Investors considering fixed-income securities might want to research corporate bonds, which some have described as the last safe investment. As the yields of many fixed-income securities declined after the financial crisis, the interest rates paid by corporate bonds made them more appealing. Corporate bonds have their own unique advantages and disadvantages.

Strong Returns

One major draw of corporate bonds is their strong returns. Yields on some government bonds have repeatedly plunged to new record lows. The U.S. government sold $12 billion worth of 30-year Treasury bonds for a 2.172% yield on July 13, 2016, breaking the previous record of 2.43% set in January 2015. The yields on German 10-year bonds also ventured into record-low territory, selling with a yield of negative 0.05%.

In contrast to these record lows, corporate bonds representing high-quality companies and maturing in seven to 10 years paid 3.14% yields on July 14, 2016. One year earlier, these securities were paying a yield of 3.92%.

Liquidity

Many corporate bonds trade in the secondary market, which permits investors to buy and sell these securities after they have been issued. By doing so, investors can potentially benefit from selling bonds that have risen in price, or buying bonds after a price decline.

Some corporate bonds are thinly traded. Market participants looking to sell these securities should also know that numerous variables could affect their transactions, including interest rates, the credit rating of their bonds and the size of their position.

Widespread Options

There are many types of corporate bonds, such as short-term bonds with maturities of five years or less, medium-term bonds that mature in five to 12 years and long-term bonds that mature in more than 12 years.

Beyond maturity considerations, corporate bonds may offer many different coupon structures. Bonds that have a zero-coupon rate do not make any interest payments. Instead, governments, government agencies and companies issue bonds with zero-coupon rates at a discount to their par value. Bonds with a fixed coupon rate pay the same interest rate until they reach maturity, usually on an annual or semiannual basis.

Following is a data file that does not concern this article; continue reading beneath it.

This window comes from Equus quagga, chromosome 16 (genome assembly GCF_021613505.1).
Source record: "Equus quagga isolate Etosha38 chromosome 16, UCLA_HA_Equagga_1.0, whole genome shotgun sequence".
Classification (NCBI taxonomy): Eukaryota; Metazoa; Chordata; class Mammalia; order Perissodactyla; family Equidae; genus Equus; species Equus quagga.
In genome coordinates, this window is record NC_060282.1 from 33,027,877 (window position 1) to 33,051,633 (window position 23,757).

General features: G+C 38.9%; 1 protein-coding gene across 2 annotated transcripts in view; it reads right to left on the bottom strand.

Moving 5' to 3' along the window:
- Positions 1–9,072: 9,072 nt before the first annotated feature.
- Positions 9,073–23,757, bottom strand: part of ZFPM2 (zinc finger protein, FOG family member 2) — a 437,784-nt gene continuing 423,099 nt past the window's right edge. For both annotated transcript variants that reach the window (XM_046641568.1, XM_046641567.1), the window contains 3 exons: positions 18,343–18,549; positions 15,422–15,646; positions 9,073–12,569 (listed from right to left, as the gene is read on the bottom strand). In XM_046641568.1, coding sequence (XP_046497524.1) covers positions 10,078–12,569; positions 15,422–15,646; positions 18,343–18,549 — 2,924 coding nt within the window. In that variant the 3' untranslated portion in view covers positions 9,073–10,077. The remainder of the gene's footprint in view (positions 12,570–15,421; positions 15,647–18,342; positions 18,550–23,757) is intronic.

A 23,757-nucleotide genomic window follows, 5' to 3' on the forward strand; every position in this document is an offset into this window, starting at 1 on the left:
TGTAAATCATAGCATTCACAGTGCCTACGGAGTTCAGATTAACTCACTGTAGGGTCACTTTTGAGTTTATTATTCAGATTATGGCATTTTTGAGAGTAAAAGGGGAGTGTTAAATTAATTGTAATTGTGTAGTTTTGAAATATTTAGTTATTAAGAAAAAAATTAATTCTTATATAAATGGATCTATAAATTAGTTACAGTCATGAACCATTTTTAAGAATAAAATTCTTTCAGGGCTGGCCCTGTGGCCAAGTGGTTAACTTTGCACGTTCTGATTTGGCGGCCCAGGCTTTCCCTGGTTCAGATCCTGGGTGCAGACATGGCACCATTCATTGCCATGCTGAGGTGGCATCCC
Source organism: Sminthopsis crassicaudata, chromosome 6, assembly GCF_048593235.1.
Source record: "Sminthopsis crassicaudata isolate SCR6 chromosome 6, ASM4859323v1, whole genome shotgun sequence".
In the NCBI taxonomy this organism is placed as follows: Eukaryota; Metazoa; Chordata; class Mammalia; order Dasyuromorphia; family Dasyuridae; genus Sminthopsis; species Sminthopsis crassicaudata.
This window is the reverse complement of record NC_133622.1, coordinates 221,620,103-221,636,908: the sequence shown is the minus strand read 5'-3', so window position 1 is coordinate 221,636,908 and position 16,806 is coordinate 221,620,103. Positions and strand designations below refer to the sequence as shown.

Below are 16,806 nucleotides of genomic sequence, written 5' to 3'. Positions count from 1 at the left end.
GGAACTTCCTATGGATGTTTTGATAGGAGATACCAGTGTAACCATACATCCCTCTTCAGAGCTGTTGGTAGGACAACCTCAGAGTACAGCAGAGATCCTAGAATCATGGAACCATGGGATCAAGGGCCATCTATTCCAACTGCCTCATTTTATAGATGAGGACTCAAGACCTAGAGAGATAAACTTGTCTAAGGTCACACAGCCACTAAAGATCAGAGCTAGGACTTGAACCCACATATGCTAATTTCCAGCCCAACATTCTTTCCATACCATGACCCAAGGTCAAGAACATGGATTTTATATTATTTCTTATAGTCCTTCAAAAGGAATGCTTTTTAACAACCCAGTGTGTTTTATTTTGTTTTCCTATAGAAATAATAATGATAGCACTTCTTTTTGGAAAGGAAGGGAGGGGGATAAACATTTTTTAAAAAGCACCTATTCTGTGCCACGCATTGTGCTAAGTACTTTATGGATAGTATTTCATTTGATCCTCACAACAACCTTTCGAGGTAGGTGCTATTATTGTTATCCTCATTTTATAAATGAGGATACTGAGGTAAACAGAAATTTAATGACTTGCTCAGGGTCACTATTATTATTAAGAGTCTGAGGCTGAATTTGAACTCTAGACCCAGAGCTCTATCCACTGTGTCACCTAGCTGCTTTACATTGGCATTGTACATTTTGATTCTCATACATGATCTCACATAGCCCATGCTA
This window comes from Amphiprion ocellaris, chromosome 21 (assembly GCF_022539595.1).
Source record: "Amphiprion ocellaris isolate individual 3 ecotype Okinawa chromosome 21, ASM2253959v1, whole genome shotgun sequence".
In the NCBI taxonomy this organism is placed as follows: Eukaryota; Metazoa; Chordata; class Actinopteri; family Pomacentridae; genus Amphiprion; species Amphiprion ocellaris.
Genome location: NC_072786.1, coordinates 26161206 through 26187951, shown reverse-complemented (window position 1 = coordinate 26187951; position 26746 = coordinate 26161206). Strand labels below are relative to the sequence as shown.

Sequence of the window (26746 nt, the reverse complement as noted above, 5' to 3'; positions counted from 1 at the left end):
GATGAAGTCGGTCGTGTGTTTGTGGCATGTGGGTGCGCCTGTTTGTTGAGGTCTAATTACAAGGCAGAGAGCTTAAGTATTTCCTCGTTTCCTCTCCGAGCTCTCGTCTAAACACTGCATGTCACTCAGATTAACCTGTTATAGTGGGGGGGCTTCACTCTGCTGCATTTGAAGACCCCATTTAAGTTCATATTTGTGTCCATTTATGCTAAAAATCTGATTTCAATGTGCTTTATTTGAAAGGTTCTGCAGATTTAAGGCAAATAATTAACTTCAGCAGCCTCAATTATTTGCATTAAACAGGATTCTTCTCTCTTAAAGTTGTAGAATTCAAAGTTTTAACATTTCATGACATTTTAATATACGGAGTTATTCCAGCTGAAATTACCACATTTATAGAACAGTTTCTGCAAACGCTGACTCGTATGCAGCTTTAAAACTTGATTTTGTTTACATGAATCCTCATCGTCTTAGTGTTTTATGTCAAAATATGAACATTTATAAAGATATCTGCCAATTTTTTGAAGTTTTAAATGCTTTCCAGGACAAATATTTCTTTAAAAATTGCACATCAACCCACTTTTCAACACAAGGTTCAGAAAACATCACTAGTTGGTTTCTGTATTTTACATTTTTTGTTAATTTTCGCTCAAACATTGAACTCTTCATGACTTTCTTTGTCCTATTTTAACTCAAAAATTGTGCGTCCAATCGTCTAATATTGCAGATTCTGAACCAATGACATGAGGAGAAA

The interest rates for bonds with floating coupon rates are based on a benchmark, such as the Consumer Price Index (CPI) or the London Interbank Offered Rate (LIBOR), adding a certain number of basis points (bps) to the benchmark. The interest payments change along with the benchmark.

A step coupon rate provides interest payments that change at predetermined times, and usually increase. Most of these securities come with a call provision, meaning that investors receive the initial interest rate until the call date. After reaching the call date, the issuer either calls the bond or hikes the interest rate.

Risks

One major risk of corporate bonds is credit risk. If the issuer goes out of business, the investor may not receive interest payments or get his or her principal back. This contrasts with bonds that have been issued by a government with a high credit rating, as this entity could theoretically increase taxes to make payments to bondholders.

Another notable risk is event risk. Companies could face unforeseen circumstances that could undermine their ability to generate cash flow. The interest payments – or repayment of principal – associated with a bond depend on an issuer's ability to generate this cash flow. Corporate bonds can provide a reliable stream of income for investors. These debt-based securities became particularly attractive after the financial crisis, as central bank stimulus helped push the yields on many fixed-income securities lower. Interested investors can choose from many different kinds of corporate bonds, and these securities frequently enjoy substantial liquidity. However, corporate bonds also have their own unique drawbacks.

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